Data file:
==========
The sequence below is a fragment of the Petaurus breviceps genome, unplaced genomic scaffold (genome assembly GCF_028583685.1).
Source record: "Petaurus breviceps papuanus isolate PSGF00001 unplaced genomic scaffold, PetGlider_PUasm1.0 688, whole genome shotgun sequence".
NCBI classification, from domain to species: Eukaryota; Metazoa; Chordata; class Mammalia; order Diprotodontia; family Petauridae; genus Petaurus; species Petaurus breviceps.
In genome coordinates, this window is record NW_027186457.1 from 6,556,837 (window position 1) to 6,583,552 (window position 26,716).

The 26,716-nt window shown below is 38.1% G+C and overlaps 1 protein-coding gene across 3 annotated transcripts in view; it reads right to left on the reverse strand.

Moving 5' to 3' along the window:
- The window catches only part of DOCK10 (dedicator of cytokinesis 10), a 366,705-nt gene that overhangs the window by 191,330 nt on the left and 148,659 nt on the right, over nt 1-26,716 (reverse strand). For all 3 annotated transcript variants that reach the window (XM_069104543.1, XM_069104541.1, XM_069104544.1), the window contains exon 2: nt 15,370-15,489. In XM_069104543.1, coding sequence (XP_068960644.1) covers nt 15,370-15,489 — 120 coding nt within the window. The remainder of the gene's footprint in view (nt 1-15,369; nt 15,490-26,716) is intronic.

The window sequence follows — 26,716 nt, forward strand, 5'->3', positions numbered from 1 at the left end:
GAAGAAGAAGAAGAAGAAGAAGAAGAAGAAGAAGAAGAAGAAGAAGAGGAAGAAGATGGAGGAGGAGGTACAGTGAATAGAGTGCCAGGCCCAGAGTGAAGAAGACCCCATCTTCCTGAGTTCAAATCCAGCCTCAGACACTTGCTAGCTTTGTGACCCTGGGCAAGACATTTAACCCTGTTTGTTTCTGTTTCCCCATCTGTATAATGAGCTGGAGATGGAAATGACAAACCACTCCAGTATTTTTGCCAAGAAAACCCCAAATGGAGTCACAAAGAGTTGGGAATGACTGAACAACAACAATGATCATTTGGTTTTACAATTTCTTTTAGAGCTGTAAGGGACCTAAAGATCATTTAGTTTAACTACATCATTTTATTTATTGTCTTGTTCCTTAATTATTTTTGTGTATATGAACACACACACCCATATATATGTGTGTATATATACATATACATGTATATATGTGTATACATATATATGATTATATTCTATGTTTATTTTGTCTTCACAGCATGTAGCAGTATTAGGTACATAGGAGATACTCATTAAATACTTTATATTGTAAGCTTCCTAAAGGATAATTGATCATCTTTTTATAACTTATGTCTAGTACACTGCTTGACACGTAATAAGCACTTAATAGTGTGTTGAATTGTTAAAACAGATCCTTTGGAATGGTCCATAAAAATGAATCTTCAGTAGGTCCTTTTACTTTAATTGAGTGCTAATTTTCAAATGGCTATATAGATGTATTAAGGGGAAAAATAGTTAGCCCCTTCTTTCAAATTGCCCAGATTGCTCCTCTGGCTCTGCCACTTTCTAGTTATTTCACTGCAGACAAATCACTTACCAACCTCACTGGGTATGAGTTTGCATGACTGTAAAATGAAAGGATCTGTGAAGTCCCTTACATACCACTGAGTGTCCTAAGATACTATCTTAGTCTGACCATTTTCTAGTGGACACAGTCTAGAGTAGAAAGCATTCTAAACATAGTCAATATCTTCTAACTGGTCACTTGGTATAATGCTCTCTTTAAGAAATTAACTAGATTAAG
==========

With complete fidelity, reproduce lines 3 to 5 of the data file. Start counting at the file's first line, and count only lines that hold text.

NCBI classification, from domain to species: Eukaryota; Metazoa; Chordata; class Mammalia; order Diprotodontia; family Petauridae; genus Petaurus; species Petaurus breviceps.
In genome coordinates, this window is record NW_027186457.1 from 6,556,837 (window position 1) to 6,583,552 (window position 26,716).

The 26,716-nt window shown below is 38.1% G+C and overlaps 1 protein-coding gene across 3 annotated transcripts in view; it reads right to left on the reverse strand.